Fairbanks Daily News-Miner editorial
Shall there be a constitutional convention? Alaska hasn’t had such a convention during the past decade — or for the past five decades, for that matter — so the question will once again appear on the general election ballot this year.
Alaskans would do well to vote “no.”
The Alaska Constitution, written 56 years ago, still works well. While each of us might have an amendment or two that we’d like to see, nothing justifies a free-for-all convention.
Even without any conventions, the constitution has evolved with the times. The Legislature can propose amendments with a three-quarter majority vote. Legislators have done so 40 times since statehood.
Alaskans approved 28 of those proposed amendments and rejected 12. This record shows that Alaskans are more than willing to amend the constitution when they feel strongly about an issue. This is not a document trapped forevermore in the mindset of the mid-1950s.
Take one example that has been lately in the news. The original constitution required that voters be required to “read or speak” English. Alaskans removed that language, a relic of its time, in 1970. While that wasn’t enough to escape federal elections oversight (a quest that our governor recently revived), it did reflect the way in which Alaskans could rapidly adjust the constitution to a changing culture.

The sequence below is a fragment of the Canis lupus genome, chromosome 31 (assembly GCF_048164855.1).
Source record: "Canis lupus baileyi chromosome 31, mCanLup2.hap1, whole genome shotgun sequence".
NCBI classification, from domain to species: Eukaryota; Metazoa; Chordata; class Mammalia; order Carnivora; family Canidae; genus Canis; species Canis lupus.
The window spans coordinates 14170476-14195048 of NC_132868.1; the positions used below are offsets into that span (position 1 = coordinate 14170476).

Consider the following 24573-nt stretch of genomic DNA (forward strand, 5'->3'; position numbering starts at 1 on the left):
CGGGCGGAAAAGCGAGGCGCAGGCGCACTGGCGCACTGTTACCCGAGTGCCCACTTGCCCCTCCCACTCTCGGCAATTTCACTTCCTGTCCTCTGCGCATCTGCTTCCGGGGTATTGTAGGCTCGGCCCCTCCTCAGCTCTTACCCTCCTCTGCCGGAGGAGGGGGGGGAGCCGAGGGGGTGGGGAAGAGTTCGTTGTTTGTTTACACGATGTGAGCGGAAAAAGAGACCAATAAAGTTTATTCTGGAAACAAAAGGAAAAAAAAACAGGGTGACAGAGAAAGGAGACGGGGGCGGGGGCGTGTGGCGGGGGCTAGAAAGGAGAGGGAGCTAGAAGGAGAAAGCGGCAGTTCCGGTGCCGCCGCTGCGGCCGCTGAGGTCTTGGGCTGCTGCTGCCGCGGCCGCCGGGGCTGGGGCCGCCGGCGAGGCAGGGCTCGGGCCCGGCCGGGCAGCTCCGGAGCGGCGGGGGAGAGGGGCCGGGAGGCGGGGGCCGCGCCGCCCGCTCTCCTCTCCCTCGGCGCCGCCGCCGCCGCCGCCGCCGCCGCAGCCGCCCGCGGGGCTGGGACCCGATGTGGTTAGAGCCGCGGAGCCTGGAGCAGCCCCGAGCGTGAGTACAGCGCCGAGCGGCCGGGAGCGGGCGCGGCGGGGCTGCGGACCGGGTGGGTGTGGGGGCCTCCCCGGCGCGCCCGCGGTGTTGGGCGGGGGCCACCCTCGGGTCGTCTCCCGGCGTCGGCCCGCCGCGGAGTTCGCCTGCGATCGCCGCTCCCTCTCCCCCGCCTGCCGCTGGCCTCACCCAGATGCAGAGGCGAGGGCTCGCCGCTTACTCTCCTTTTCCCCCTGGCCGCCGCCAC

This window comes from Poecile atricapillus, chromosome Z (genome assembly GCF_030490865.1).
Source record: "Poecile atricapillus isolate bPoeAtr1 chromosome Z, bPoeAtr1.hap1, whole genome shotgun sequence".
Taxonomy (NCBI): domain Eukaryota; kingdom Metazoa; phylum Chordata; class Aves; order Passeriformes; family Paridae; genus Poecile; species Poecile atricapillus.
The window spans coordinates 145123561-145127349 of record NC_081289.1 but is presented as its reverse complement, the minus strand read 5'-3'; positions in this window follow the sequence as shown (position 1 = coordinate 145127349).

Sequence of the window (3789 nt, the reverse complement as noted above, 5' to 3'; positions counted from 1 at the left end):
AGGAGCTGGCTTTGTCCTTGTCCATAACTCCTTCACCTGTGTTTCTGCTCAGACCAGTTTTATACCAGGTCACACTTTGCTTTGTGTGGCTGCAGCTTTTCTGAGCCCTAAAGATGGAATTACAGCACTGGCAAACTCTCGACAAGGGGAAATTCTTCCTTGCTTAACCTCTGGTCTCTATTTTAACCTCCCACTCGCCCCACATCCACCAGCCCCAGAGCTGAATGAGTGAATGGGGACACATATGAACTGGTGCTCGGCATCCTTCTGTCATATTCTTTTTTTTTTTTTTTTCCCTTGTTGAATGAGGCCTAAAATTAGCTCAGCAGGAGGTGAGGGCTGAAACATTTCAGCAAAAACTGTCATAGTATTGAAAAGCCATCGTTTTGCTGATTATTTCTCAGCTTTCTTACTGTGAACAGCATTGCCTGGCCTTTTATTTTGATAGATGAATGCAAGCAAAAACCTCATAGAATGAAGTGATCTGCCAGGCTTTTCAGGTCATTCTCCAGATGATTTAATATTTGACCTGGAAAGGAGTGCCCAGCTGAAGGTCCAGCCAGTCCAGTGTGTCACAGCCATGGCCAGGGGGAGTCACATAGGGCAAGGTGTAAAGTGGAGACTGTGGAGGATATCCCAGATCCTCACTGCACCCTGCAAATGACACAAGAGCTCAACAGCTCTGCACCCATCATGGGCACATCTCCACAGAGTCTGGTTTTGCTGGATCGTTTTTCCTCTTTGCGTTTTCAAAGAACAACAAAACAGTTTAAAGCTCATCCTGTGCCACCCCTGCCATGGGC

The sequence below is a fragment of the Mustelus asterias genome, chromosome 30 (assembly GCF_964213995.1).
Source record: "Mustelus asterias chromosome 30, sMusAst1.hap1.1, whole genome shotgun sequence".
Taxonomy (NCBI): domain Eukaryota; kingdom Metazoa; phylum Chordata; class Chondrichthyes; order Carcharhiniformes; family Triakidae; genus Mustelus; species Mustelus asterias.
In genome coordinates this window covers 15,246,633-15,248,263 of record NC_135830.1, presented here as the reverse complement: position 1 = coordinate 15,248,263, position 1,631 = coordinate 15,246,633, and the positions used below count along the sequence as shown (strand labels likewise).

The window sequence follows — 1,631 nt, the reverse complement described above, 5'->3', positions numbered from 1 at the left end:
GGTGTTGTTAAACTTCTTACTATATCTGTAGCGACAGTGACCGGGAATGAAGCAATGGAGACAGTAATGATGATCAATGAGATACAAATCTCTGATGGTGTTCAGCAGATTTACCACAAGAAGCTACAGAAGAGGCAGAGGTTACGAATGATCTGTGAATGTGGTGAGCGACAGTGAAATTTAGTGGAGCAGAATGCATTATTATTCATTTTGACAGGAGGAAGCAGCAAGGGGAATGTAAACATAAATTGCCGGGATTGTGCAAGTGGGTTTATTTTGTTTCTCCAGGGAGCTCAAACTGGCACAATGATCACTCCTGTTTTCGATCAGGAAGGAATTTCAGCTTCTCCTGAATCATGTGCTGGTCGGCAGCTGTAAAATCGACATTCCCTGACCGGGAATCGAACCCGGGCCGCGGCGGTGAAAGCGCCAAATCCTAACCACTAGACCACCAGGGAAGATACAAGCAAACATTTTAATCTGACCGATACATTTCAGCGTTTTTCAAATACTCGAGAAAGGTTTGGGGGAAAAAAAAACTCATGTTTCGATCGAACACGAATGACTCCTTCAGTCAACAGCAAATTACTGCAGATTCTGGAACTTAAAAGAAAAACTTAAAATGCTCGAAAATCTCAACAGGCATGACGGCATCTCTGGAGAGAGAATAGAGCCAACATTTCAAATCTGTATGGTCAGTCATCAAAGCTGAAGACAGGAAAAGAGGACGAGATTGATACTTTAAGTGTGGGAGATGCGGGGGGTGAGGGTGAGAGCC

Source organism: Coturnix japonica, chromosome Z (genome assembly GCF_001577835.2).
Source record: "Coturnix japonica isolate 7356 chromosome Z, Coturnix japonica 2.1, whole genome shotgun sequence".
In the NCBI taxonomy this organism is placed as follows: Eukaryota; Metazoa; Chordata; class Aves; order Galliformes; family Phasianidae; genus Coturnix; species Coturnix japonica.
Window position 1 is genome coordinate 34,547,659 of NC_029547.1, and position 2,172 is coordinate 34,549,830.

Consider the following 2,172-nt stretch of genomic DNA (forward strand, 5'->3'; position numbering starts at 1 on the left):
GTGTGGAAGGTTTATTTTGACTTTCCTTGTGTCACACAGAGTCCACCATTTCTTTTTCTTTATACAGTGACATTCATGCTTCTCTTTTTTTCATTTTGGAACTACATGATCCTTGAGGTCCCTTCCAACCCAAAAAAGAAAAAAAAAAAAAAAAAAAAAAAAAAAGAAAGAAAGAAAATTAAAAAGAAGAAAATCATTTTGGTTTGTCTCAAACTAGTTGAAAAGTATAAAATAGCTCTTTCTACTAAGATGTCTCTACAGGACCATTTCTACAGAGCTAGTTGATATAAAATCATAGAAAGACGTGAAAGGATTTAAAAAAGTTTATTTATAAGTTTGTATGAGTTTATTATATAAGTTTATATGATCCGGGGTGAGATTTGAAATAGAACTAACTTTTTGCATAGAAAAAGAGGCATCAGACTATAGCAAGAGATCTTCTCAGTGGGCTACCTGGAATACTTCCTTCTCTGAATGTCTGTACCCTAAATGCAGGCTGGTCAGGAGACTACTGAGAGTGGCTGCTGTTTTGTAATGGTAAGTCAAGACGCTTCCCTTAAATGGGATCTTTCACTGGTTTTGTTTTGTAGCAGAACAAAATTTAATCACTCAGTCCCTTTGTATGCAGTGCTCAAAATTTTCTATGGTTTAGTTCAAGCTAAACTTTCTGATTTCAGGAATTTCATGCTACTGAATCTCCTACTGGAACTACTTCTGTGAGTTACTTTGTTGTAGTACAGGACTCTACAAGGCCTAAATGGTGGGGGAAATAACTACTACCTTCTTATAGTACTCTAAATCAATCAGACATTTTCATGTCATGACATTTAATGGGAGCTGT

Still, when Alaskans feel the courts are interpreting the constitution in ways that move too far from that 1950s mindset, they also are willing to provide clarifying amendments. Thus, in 1998, voters approved language that said “to be valid or recognized in this state, a marriage may exist only between one man and one woman.”
Whether one agrees or disagrees with such decisions, it’s clear that they should be made on a case-by-case basis. That way, voters can focus on the individual issues and express their will.
A convention would open the constitution to innumerable amendments all at once. Special interests would seek to influence the process, sometimes by spending enormous amounts of money.
The creation of the original constitution was relatively free of such influence. In 1955, Alaskans elected 55 delegates from among their communities and sent them to Fairbanks, where they met for a few months in what is now Constitution Hall on the University of Alaska Fairbanks. As noted in the introduction to the pocketed-sized constitution printed by the Creating Alaska Project in 2006, the Territorial Legislature chose the campus as a “more academic setting” and “neutral ground, away from the politics and partisan wrangling dominant in Juneau.” In today’s world, there’s no such place to which convention delegates could retreat.
The work done here in the winter of 1955-56 remains a solid foundation. We can continue to build on it, but there is no reason to dig it up.